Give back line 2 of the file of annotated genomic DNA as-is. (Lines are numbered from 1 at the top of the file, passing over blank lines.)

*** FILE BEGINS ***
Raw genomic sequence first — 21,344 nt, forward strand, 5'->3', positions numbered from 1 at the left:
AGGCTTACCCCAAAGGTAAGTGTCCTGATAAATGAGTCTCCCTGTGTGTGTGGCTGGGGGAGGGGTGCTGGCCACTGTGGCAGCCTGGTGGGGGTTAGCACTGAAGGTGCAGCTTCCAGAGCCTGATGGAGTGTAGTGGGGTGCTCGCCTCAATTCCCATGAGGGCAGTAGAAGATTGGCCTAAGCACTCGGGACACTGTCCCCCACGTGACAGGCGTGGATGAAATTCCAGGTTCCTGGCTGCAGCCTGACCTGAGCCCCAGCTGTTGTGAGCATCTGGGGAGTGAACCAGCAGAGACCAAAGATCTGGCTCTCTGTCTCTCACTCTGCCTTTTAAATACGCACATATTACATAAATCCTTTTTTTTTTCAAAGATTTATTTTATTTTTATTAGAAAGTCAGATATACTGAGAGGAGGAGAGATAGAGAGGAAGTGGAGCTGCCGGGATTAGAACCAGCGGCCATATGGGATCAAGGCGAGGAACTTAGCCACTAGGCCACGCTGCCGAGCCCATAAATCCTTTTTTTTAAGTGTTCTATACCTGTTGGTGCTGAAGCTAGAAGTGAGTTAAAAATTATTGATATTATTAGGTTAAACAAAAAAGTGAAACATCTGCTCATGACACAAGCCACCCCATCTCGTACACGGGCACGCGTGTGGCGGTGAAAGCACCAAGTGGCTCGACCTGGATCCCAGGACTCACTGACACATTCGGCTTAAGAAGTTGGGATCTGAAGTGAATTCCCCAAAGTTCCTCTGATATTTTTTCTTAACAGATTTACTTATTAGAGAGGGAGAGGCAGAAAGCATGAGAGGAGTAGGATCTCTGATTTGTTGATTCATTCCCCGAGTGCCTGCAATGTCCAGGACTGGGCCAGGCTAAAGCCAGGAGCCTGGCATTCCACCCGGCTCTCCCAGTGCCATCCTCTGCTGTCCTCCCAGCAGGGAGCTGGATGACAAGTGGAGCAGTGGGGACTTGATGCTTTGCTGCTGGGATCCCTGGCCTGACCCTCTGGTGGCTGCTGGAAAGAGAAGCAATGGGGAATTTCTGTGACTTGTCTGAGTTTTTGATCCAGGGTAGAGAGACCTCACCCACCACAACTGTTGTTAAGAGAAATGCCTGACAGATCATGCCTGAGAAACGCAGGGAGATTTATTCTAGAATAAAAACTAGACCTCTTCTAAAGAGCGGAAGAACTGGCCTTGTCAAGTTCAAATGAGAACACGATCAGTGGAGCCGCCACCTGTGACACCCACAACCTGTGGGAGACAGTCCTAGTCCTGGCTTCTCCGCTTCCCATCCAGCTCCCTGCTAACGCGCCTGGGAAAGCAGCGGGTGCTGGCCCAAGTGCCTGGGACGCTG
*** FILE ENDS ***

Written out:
AGGCTTACCCCAAAGGTAAGTGTCCTGATAAATGAGTCTCCCTGTGTGTGTGGCTGGGGGAGGGGTGCTGGCCACTGTGGCAGCCTGGTGGGGGTTAGCACTGAAGGTGCAGCTTCCAGAGCCTGATGGAGTGTAGTGGGGTGCTCGCCTCAATTCCCATGAGGGCAGTAGAAGATTGGCCTAAGCACTCGGGACACTGTCCCCCACGTGACAGGCGTGGATGAAATTCCAGGTTCCTGGCTGCAGCCTGACCTGAGCCCCAGCTGTTGTGAGCATCTGGGGAGTGAACCAGCAGAGACCAAAGATCTGGCTCTCTGTCTCTCACTCTGCCTTTTAAATACGCACATATTACATAAATCCTTTTTTTTTTCAAAGATTTATTTTATTTTTATTAGAAAGTCAGATATACTGAGAGGAGGAGAGATAGAGAGGAAGTGGAGCTGCCGGGATTAGAACCAGCGGCCATATGGGATCAAGGCGAGGAACTTAGCCACTAGGCCACGCTGCCGAGCCCATAAATCCTTTTTTTTAAGTGTTCTATACCTGTTGGTGCTGAAGCTAGAAGTGAGTTAAAAATTATTGATATTATTAGGTTAAACAAAAAAGTGAAACATCTGCTCATGACACAAGCCACCCCATCTCGTACACGGGCACGCGTGTGGCGGTGAAAGCACCAAGTGGCTCGACCTGGATCCCAGGACTCACTGACACATTCGGCTTAAGAAGTTGGGATCTGAAGTGAATTCCCCAAAGTTCCTCTGATATTTTTTCTTAACAGATTTACTTATTAGAGAGGGAGAGGCAGAAAGCATGAGAGGAGTAGGATCTCTGATTTGTTGATTCATTCCCCGAGTGCCTGCAATGTCCAGGACTGGGCCAGGCTAAAGCCAGGAGCCTGGCATTCCACCCGGCTCTCCCAGTGCCATCCTCTGCTGTCCTCCCAGCAGGGAGCTGGATGACAAGTGGAGCAGTGGGGACTTGATGCTTTGCTGCTGGGATCCCTGGCCTGACCCTCTGGTGGCTGCTGGAAAGAGAAGCAATGGGGAATTTCTGTGACTTGTCTGAGTTTTTGATCCAGGGTAGAGAGACCTCACCCACCACAACTGTTGTTAAGAGAAATGCCTGACAGATCATGCCTGAGAAACGCAGGGAGATTTATTCTAGAATAAAAACTAGACCTCTTCTAAAGAGCGGAAGAACTGGCCTTGTCAAGTTCAAATGAGAACACGATCAGTGGAGCCGCCACCTGTGACACCCACAACCTGTGGGAGACAGTCCTAGTCCTGGCTTCTCCGCTTCCCATCCAGCTCCCTGCTAACGCGCCTGGGAAAGCAGCGGGTGCTGGCCCAAGTGCCTGGGACGCTG